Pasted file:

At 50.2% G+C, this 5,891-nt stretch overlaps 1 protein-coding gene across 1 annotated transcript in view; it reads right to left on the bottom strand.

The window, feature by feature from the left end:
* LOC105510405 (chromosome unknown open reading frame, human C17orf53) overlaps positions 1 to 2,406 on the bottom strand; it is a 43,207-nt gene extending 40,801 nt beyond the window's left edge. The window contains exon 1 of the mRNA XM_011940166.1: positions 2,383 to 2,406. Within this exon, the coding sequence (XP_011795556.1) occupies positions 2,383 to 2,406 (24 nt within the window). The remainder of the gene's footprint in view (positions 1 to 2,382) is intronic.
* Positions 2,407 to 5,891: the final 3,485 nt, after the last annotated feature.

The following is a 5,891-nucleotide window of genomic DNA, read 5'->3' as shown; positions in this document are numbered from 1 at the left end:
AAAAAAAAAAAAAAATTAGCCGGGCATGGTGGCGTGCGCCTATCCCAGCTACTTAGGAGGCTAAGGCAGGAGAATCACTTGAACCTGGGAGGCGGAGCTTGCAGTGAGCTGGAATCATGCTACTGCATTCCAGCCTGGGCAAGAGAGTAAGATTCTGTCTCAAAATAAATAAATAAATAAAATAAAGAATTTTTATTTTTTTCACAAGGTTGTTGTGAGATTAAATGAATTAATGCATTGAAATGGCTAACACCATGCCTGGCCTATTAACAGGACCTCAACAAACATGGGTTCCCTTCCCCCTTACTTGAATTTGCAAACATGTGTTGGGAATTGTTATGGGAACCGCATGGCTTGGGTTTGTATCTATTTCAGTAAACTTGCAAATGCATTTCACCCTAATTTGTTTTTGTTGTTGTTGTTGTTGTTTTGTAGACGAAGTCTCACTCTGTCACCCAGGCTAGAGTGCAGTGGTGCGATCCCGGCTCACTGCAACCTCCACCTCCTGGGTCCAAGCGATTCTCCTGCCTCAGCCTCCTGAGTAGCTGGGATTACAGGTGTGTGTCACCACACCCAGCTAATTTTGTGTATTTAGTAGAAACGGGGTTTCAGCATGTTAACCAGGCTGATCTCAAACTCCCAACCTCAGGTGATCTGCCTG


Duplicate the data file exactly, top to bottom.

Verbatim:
At 50.2% G+C, this 5,891-nt stretch overlaps 1 protein-coding gene across 1 annotated transcript in view; it reads right to left on the bottom strand.

The window, feature by feature from the left end:
* LOC105510405 (chromosome unknown open reading frame, human C17orf53) overlaps positions 1 to 2,406 on the bottom strand; it is a 43,207-nt gene extending 40,801 nt beyond the window's left edge. The window contains exon 1 of the mRNA XM_011940166.1: positions 2,383 to 2,406. Within this exon, the coding sequence (XP_011795556.1) occupies positions 2,383 to 2,406 (24 nt within the window). The remainder of the gene's footprint in view (positions 1 to 2,382) is intronic.
* Positions 2,407 to 5,891: the final 3,485 nt, after the last annotated feature.

The following is a 5,891-nucleotide window of genomic DNA, read 5'->3' as shown; positions in this document are numbered from 1 at the left end:
AAAAAAAAAAAAAAATTAGCCGGGCATGGTGGCGTGCGCCTATCCCAGCTACTTAGGAGGCTAAGGCAGGAGAATCACTTGAACCTGGGAGGCGGAGCTTGCAGTGAGCTGGAATCATGCTACTGCATTCCAGCCTGGGCAAGAGAGTAAGATTCTGTCTCAAAATAAATAAATAAATAAAATAAAGAATTTTTATTTTTTTCACAAGGTTGTTGTGAGATTAAATGAATTAATGCATTGAAATGGCTAACACCATGCCTGGCCTATTAACAGGACCTCAACAAACATGGGTTCCCTTCCCCCTTACTTGAATTTGCAAACATGTGTTGGGAATTGTTATGGGAACCGCATGGCTTGGGTTTGTATCTATTTCAGTAAACTTGCAAATGCATTTCACCCTAATTTGTTTTTGTTGTTGTTGTTGTTGTTTTGTAGACGAAGTCTCACTCTGTCACCCAGGCTAGAGTGCAGTGGTGCGATCCCGGCTCACTGCAACCTCCACCTCCTGGGTCCAAGCGATTCTCCTGCCTCAGCCTCCTGAGTAGCTGGGATTACAGGTGTGTGTCACCACACCCAGCTAATTTTGTGTATTTAGTAGAAACGGGGTTTCAGCATGTTAACCAGGCTGATCTCAAACTCCCAACCTCAGGTGATCTGCCTG